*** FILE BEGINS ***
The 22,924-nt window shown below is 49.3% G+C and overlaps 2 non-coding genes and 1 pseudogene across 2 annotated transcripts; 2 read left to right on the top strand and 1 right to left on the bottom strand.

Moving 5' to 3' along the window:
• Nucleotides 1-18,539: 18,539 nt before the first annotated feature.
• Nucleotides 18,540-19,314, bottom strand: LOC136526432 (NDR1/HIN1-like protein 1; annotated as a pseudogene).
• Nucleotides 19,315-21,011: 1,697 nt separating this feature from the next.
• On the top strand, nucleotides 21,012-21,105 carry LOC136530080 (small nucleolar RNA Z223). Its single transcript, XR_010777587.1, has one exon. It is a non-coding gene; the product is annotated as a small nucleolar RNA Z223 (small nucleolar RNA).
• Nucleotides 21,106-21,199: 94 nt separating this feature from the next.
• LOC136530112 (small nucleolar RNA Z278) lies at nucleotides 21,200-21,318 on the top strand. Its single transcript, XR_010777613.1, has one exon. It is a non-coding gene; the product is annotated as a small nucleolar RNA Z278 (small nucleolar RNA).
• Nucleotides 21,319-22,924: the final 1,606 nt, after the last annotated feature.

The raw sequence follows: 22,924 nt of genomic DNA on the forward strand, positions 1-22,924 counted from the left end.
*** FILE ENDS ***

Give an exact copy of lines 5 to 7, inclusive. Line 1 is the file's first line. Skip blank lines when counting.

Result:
• Nucleotides 19,315-21,011: 1,697 nt separating this feature from the next.
• On the top strand, nucleotides 21,012-21,105 carry LOC136530080 (small nucleolar RNA Z223). Its single transcript, XR_010777587.1, has one exon. It is a non-coding gene; the product is annotated as a small nucleolar RNA Z223 (small nucleolar RNA).
• Nucleotides 21,106-21,199: 94 nt separating this feature from the next.